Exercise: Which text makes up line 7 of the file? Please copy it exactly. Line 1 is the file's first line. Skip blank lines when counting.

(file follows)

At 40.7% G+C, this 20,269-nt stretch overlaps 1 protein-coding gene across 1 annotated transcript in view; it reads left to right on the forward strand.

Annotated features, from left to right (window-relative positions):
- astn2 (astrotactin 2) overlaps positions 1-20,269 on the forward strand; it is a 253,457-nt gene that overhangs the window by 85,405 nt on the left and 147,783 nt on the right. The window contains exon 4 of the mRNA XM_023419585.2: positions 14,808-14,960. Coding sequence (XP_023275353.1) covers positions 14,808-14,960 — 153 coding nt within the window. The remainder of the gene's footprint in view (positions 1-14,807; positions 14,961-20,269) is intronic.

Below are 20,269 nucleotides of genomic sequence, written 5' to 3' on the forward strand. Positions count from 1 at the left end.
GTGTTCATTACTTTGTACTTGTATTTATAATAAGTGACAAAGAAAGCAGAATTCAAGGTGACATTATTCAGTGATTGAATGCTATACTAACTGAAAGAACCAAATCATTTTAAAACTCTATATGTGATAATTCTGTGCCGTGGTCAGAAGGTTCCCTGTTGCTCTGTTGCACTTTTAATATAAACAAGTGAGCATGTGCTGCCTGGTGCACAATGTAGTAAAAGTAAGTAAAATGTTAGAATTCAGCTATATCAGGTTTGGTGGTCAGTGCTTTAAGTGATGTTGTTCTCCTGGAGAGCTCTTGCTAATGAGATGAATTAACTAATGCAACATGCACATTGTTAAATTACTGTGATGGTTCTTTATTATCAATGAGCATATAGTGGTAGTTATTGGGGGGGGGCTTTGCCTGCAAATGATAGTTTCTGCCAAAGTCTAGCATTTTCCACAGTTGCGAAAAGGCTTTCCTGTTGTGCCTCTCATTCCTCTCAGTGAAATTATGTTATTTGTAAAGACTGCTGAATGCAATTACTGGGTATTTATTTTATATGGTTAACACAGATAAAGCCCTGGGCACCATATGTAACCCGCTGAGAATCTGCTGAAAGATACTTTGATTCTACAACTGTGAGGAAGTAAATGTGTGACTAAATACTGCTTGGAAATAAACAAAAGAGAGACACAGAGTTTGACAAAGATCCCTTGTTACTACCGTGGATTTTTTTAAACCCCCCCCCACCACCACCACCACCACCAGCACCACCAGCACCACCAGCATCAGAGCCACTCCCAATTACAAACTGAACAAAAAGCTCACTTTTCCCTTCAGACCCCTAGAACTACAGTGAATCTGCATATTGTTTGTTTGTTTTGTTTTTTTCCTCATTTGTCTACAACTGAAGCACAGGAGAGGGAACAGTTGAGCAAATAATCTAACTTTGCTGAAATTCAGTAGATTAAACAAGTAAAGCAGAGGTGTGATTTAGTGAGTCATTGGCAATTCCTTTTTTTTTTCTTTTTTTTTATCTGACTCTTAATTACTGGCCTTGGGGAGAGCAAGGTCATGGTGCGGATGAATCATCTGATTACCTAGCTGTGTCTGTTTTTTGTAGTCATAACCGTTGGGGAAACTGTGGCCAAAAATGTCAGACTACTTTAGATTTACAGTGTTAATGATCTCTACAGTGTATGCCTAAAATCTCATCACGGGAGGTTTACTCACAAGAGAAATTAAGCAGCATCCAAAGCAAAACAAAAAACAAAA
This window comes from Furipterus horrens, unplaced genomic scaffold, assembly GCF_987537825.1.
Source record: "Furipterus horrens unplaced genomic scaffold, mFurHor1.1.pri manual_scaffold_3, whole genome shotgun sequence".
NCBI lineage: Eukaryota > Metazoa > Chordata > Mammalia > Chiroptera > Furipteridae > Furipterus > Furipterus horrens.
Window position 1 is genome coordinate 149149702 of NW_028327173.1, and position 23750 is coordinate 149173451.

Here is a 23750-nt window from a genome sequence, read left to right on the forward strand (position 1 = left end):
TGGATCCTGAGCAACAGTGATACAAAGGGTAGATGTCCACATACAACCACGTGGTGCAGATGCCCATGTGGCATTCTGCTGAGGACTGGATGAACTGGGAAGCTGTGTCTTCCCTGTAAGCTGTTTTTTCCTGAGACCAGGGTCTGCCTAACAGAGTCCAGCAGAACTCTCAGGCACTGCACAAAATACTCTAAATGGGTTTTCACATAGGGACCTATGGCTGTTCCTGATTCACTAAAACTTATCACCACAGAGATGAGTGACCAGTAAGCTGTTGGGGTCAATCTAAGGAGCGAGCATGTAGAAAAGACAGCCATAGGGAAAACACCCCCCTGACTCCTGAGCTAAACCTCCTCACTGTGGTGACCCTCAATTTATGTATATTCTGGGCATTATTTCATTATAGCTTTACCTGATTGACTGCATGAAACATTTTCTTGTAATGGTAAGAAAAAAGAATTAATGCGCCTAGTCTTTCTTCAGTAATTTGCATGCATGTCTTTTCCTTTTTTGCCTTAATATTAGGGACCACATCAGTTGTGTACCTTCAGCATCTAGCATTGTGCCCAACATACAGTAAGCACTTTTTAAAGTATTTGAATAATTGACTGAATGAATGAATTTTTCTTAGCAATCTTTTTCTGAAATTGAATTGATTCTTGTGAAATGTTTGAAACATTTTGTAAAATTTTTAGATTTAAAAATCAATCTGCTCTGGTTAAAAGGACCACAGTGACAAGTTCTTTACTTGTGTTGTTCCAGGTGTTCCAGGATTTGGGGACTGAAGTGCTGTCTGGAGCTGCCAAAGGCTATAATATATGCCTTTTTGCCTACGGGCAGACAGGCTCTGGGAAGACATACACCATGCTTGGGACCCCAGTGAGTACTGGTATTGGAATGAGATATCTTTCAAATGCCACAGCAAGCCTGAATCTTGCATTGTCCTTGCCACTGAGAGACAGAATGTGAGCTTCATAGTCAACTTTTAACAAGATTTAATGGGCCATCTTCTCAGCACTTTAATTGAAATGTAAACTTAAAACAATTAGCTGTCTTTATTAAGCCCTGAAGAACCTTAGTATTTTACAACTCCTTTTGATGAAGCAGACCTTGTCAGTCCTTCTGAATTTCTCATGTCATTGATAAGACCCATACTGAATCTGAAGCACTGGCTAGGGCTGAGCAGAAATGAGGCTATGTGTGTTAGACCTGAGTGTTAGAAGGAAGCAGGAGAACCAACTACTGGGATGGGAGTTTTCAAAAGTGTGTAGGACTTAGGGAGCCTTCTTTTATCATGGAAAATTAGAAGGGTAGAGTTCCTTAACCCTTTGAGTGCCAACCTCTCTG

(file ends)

Source record: "Furipterus horrens unplaced genomic scaffold, mFurHor1.1.pri manual_scaffold_3, whole genome shotgun sequence".